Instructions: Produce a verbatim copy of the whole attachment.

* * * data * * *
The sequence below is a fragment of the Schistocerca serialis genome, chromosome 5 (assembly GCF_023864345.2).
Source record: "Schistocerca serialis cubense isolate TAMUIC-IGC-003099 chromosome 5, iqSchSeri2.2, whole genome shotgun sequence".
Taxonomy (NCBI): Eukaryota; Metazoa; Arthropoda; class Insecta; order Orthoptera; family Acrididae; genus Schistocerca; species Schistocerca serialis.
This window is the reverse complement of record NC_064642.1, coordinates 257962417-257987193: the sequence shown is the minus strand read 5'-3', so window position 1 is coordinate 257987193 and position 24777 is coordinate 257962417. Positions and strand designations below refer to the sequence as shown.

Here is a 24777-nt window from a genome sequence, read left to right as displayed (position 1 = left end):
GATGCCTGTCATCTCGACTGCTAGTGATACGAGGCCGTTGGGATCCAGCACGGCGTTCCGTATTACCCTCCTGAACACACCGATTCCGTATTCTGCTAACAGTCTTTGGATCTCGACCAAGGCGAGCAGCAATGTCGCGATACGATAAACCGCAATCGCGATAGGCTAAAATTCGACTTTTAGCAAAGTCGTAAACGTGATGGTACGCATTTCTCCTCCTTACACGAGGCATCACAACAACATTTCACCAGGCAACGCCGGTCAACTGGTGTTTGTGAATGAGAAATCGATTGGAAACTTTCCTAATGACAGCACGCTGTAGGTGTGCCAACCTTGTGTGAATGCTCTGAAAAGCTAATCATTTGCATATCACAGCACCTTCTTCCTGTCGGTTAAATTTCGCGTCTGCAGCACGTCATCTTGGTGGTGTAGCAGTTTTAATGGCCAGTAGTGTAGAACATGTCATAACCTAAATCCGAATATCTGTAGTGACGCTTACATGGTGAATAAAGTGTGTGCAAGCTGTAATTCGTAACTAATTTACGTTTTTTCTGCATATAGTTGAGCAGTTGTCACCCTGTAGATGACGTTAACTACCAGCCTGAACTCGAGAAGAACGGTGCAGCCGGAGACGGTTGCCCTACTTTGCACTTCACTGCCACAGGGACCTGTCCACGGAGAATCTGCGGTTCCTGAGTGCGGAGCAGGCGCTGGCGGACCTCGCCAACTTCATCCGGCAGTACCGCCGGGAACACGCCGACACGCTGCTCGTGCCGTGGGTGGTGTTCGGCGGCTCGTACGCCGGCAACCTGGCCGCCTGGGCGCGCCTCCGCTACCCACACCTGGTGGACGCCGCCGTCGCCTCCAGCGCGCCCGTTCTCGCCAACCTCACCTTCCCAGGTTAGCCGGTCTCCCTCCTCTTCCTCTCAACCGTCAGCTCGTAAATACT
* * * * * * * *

The sequence below is a fragment of the Schistocerca serialis genome, chromosome 5 (assembly GCF_023864345.2).
Source record: "Schistocerca serialis cubense isolate TAMUIC-IGC-003099 chromosome 5, iqSchSeri2.2, whole genome shotgun sequence".
Taxonomy (NCBI): Eukaryota; Metazoa; Arthropoda; class Insecta; order Orthoptera; family Acrididae; genus Schistocerca; species Schistocerca serialis.
This window is the reverse complement of record NC_064642.1, coordinates 257962417-257987193: the sequence shown is the minus strand read 5'-3', so window position 1 is coordinate 257987193 and position 24777 is coordinate 257962417. Positions and strand designations below refer to the sequence as shown.

Here is a 24777-nt window from a genome sequence, read left to right as displayed (position 1 = left end):
GATGCCTGTCATCTCGACTGCTAGTGATACGAGGCCGTTGGGATCCAGCACGGCGTTCCGTATTACCCTCCTGAACACACCGATTCCGTATTCTGCTAACAGTCTTTGGATCTCGACCAAGGCGAGCAGCAATGTCGCGATACGATAAACCGCAATCGCGATAGGCTAAAATTCGACTTTTAGCAAAGTCGTAAACGTGATGGTACGCATTTCTCCTCCTTACACGAGGCATCACAACAACATTTCACCAGGCAACGCCGGTCAACTGGTGTTTGTGAATGAGAAATCGATTGGAAACTTTCCTAATGACAGCACGCTGTAGGTGTGCCAACCTTGTGTGAATGCTCTGAAAAGCTAATCATTTGCATATCACAGCACCTTCTTCCTGTCGGTTAAATTTCGCGTCTGCAGCACGTCATCTTGGTGGTGTAGCAGTTTTAATGGCCAGTAGTGTAGAACATGTCATAACCTAAATCCGAATATCTGTAGTGACGCTTACATGGTGAATAAAGTGTGTGCAAGCTGTAATTCGTAACTAATTTACGTTTTTTCTGCATATAGTTGAGCAGTTGTCACCCTGTAGATGACGTTAACTACCAGCCTGAACTCGAGAAGAACGGTGCAGCCGGAGACGGTTGCCCTACTTTGCACTTCACTGCCACAGGGACCTGTCCACGGAGAATCTGCGGTTCCTGAGTGCGGAGCAGGCGCTGGCGGACCTCGCCAACTTCATCCGGCAGTACCGCCGGGAACACGCCGACACGCTGCTCGTGCCGTGGGTGGTGTTCGGCGGCTCGTACGCCGGCAACCTGGCCGCCTGGGCGCGCCTCCGCTACCCACACCTGGTGGACGCCGCCGTCGCCTCCAGCGCGCCCGTTCTCGCCAACCTCACCTTCCCAGGTTAGCCGGTCTCCCTCCTCTTCCTCTCAACCGTCAGCTCGTAAATACT